Mixing drama with humour

Organizers of the Kitchen Stove Film Series were forced to replace the film they expected to show for January.

Blondin Miguel as Idrissa and André Wilms as Marcel Marx star in Aki Kaurismäki’s Le Havre

Blondin Miguel as Idrissa and André Wilms as Marcel Marx star in Aki Kaurismäki’s Le Havre

Organizers of the Kitchen Stove Film Series were forced to make a late change to their schedule and replace the film they expected to show for January.

So while the tickets might say A Desperate Method, the upcoming Kitchen Stove film set to screen next Thursday at the Pen-Mar Cinema will actually be Le Havre, by Finnish director Aki Kaurismäki.

The situation arose, explained Rosemarie Fulbrook, one of the film series organizers, because many of the films don’t have firm release dates when the committee needs to choose the films. That’s especially a problem for the fall season, which stretches over five months with a break in December.

“We are actually selecting these movies way back in August,” said Fulbrook. A Dangerous Method was one of the films that didn’t have a release date, though it was targeted for September. That date was pushed back to November and then again to Jan. 13.

“But it gets to the big distributors first and naturally, we are a small film series, so we don’t get first dibs,” said Fulbrook. The Kitchen Stove committee was asked in early December to chose another film.

Le Havre was one that had caught our attention,” said Fulbrook. “We actually had thought to book it for our spring series, but it happened to be available when we needed it for January.”

Le Havre takes on illegal immigration as its subject. Set in the French port city that gives the film its name, the film is a political fairy tale starring Blondin Miguel as Idrissa, a young African refugee that fate leads into the path of Marcel Marx (played by André Wilms), a well-spoken bohemian who works as a shoeshiner.

With innate optimism and the unwavering support of his community, Marx stands up to officials pursuing the boy for deportation.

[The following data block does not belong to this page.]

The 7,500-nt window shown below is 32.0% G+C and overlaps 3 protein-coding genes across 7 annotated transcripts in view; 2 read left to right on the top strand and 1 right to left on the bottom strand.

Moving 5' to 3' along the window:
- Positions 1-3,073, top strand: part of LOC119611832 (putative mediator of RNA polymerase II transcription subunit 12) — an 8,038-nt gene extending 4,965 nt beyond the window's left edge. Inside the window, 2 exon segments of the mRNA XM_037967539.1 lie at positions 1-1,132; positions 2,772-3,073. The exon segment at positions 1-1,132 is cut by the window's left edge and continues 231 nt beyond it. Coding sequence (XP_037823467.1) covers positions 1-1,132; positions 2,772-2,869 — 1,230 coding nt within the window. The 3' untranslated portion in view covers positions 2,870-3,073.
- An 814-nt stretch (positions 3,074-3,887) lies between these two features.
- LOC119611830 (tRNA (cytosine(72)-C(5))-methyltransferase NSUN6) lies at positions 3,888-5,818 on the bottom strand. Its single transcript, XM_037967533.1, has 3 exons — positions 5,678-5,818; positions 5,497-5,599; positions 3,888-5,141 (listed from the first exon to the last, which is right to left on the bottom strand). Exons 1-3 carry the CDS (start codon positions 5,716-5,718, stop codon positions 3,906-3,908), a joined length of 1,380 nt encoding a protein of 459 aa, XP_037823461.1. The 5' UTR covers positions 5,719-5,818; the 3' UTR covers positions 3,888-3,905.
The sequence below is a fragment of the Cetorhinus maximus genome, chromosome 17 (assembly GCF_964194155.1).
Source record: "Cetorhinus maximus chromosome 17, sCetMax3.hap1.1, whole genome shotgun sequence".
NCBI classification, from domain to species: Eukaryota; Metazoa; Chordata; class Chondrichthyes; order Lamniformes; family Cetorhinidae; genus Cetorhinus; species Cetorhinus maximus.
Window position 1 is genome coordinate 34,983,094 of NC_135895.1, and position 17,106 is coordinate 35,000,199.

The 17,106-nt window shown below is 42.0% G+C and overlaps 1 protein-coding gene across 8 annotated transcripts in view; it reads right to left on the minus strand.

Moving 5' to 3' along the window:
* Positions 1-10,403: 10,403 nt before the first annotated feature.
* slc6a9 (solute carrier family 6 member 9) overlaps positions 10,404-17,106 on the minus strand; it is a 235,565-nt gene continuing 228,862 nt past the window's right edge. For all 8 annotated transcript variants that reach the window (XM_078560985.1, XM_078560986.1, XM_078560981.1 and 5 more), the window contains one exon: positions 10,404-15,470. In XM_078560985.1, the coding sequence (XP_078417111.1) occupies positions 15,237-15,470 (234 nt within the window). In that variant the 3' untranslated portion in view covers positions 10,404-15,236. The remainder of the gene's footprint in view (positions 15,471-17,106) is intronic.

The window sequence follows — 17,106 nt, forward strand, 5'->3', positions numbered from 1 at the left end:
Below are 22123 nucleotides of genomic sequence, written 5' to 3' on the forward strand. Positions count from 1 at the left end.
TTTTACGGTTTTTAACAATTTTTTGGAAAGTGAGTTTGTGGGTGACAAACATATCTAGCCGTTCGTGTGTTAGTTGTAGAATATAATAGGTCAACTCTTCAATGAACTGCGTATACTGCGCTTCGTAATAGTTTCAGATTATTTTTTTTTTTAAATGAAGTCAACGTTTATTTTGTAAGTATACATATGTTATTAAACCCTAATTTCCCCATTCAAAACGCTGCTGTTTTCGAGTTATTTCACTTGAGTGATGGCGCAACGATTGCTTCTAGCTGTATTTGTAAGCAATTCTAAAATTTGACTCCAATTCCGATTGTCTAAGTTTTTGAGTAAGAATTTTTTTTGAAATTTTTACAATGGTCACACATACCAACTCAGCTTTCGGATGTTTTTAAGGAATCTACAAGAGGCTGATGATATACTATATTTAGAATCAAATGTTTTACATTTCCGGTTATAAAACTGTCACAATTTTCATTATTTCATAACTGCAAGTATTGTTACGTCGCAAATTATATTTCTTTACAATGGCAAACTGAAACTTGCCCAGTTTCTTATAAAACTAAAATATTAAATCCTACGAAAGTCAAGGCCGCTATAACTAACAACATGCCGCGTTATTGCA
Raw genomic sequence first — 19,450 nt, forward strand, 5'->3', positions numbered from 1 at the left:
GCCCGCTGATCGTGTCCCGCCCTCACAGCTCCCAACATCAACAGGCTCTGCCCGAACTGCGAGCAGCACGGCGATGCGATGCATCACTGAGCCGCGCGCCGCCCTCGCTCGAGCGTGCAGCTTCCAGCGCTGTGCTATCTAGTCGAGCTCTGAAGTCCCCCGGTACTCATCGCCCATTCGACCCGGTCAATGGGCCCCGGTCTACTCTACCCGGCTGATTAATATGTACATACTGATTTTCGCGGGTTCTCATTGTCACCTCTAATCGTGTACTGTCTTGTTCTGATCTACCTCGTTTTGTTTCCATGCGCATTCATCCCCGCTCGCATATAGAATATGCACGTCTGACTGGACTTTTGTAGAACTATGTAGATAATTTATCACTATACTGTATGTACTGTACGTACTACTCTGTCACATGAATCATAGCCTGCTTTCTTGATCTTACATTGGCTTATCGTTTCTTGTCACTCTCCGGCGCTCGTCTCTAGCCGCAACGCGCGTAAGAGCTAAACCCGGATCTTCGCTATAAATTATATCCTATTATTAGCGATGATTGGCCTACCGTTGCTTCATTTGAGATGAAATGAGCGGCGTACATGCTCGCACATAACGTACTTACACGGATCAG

“The European cinema has not much addressed the continuously worsening financial, political, and above all, moral crisis that has lead to the ever-unsolved question of refugees; refugees trying to find their way into the EU from abroad, and their irregular, often substandard treatment,” said Kaurismäki. “I have no answer to this problem, but I still wanted to deal with this matter in this somewhat unrealistic film.”

Another factor in the decision to screen Le Havre, according to Fulbrook, is that illegal immigration is a hot issue in Canada as well as in Europe, an issue that societies have to deal with.

And, she continued, she finds the events portrayed in the film compelling, with the young immigrant matched up with an established member of the community.

“It wasn’t a scenario that you would normally find,” said Fulbrook. “If you find someone who is an illegal immigrant, you tend to rely on the government to deal with them.”

Fulbrook said that Le Havre seems to have a gentle humorous tone to it, which is very hard to achieve in a film.

“Even though it deals with some pretty intense subject matter, it seems to approach it that way,” she said. “To me that is interesting, where you are taking a situation that is fraught with difficulty and tension and then treating it in a more gentle humane manner. I like that.”

Le Havre will be have two showings at the Pen-Mar, at 4 and 7 p.m. on Jan. 19.

This will be the last film of the fall season but the spring season begins next month.

Fulbrook said all four films have been picked out, including the February film, Monsieur Lazhar.

That film, by Québécois director Philippe Falardeau, is the Canadian entry into the foreign language category for the 2012 Oscars.